Writing history from his past Black life: A former educator writes about segregation in Anne Arundel schools.

February 25, 1996|By Ellen Gamerman | Ellen Gamerman,SUN STAFF

An old wooden box that once held bottles of Dr. Swan's Liver and Kidney Cure is at the heart of author Philip L. Brown's work.

"Everything I write comes back to this old thing," said Mr. Brown, 87, plunging his wrinkled hand inside the container of family history that holds yellowed life insurance policies, wrinkled bills and letters inked in shaky script.

The documents, first collected by his father, were among the sources of inspiration for Mr. Brown's two histories of local black life in the 20th century -- "A Century of 'Separate But Equal' in Anne Arundel County" and "The Other Annapolis." Community leaders cited those books, as well as Mr. Brown's work as a teacher, in giving him an award in Dr. Martin Luther King Jr.'s memory last month.

"He's been a pioneer," said Carl O. Snowden, a community leader who organized the ceremony. "He may very well be the only person of African-American descent who has chronicled a history of life in the African-American community here during that time period."

Mr. Brown is literally part of the local scene in Annapolis. His fading portrait sits on one of the planks boarding up the smashed windows at Wiley H. Bates High, a now-abandoned school for blacks where he worked for 25 years as a teacher and vice principal.

By the time Bates closed in 1981, Mr. Brown had discovered a new career as a historian and writer. It was an endeavor he seemed headed for even as a child, when he collected church programs, magazine articles and pretty much anything else with writing on it.

"History is in my blood," Mr. Brown said recently from the book-lined study of his Arundel on the Bay home. "I didn't have any choice."

The dapper, genteel Annapolitan, who wears a handkerchief in his coat pocket, can't resist the lure of dusty documents. Almost every childhood memory sends Mr. Brown rummaging through his house for proof that the recollection is real.

In the course of a conversation, he found the 1906 subscription receipt for a newspaper he and his 12 brothers and sisters read while growing up in their three-bedroom house at 117 Spa Road. He retrieved meat and vegetable receipts from the grocery store his father owned in a white neighborhood at 303 West St. And he recovered an undertaker's bill for $160.61 when remembering a brother, Joseph, who died in 1924.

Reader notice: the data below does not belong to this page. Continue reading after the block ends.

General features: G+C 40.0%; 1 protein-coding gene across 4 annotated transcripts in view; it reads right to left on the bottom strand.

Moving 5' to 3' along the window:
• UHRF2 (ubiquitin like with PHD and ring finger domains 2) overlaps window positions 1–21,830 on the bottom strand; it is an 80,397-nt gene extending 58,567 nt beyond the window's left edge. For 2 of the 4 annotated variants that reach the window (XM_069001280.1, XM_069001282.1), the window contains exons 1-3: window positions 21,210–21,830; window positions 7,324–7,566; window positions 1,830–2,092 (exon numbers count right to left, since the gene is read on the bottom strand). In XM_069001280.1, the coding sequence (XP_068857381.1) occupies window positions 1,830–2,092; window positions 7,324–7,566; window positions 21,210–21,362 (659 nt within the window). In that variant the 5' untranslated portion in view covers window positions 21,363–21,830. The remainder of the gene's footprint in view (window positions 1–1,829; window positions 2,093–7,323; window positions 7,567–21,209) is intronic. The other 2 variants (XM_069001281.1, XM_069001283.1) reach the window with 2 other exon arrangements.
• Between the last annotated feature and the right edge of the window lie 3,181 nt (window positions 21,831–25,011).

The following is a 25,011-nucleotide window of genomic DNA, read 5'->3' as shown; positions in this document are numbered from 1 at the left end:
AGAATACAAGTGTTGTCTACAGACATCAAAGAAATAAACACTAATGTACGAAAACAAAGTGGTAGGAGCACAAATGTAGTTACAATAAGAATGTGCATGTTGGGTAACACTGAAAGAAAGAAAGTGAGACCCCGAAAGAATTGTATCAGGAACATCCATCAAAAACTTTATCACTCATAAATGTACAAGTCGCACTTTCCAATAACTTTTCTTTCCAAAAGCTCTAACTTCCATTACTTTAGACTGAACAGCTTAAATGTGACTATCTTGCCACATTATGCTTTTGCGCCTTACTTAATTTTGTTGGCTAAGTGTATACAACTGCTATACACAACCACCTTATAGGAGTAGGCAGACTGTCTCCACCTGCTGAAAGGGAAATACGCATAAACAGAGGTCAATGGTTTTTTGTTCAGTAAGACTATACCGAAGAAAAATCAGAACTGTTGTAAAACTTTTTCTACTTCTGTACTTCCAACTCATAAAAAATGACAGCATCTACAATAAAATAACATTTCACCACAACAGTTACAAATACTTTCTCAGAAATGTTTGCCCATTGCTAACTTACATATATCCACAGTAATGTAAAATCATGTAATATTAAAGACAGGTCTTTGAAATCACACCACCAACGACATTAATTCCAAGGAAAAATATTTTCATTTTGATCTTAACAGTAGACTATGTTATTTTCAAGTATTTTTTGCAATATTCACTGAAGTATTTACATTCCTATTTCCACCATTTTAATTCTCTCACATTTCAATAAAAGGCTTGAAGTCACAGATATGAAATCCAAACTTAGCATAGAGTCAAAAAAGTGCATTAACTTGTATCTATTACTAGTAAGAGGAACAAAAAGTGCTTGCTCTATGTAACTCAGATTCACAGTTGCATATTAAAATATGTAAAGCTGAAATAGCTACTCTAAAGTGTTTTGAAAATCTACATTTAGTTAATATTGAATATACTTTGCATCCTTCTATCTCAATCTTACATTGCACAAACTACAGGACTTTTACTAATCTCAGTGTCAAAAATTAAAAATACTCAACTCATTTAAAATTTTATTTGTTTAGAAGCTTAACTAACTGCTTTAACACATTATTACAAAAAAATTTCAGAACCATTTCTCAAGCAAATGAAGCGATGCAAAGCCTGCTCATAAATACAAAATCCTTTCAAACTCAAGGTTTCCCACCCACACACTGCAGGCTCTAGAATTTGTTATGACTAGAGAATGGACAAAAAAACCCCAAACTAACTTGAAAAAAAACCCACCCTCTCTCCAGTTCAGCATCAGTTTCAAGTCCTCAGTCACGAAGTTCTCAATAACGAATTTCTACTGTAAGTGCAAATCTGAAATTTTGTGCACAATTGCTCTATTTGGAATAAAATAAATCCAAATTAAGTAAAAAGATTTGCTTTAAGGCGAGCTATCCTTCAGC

He retired from the school system at age 71, but did not finish his first book for another decade, slowly writing chapters on the history of the county's segregated schools from a linoleum table in his kitchen. He completed the next book, a look at black life in Annapolis from 1900 to 1950, two years ago.

"Everything I read rang true to me," said Helen Weatherford, Mr. Brown's longtime secretary at Bates, who typed his manuscripts.

And he continues to write. A blue plastic bin sits on his desk with notes on eight chapters of the history of Mount Moriah AME Church in Annapolis. For inspiration, he has sketched a white paper cover with the church's crest and wrapped it around a book.

Mr. Brown was 19 when he started working as a teacher in two-room schools in Annapolis. He had been teaching for two years when he met Rachel Hall at the Skidmore school -- she taught the lower grades while he instructed the older children.

The two were married by 1928, when he graduated from Bowie Normal School. Soon after that, he got a job at the Stanton School in Annapolis, where he taught fifth grade in the same classroom where teacher William Butler had instructed him 20 years earlier. By 1947, he had received a bachelor's degree from Morgan State College and had begun his career at Bates.

Obtaining a master's degree was more difficult because the University of Maryland was off-limits to black graduate students. So Mr. and Mrs. Brown drove to Manhattan every weekend for Saturday classes at New York University, where they graduated together in 1955.

The next year, Mr. Brown was promoted from his seventh- and eighth-grade teacher's job and made vice principal at Bates. The school on Smithville Street enrolled up to 2,100 students a year -- and Mr. Brown got to know the troublemakers.

"They called it vice principal because you dealt with all the vices," said Mr. Brown, who still gets stopped by former students -- many of them with gray hair. "I walked the halls every day -- I knew many of them so well. Like a cop on the beat."

Although a rewarding job, it also frustrated him. His sons, Philip Jr. and Errol, were attending segregated schools in the county while black children elsewhere were going to schools already integrated under court order.

Nevertheless, Mr. Brown fondly remembers Bates as a place that unified the black community.

"There were very few black families in this county that weren't touched in some way by this school," he said. "This place holds quite a little story."

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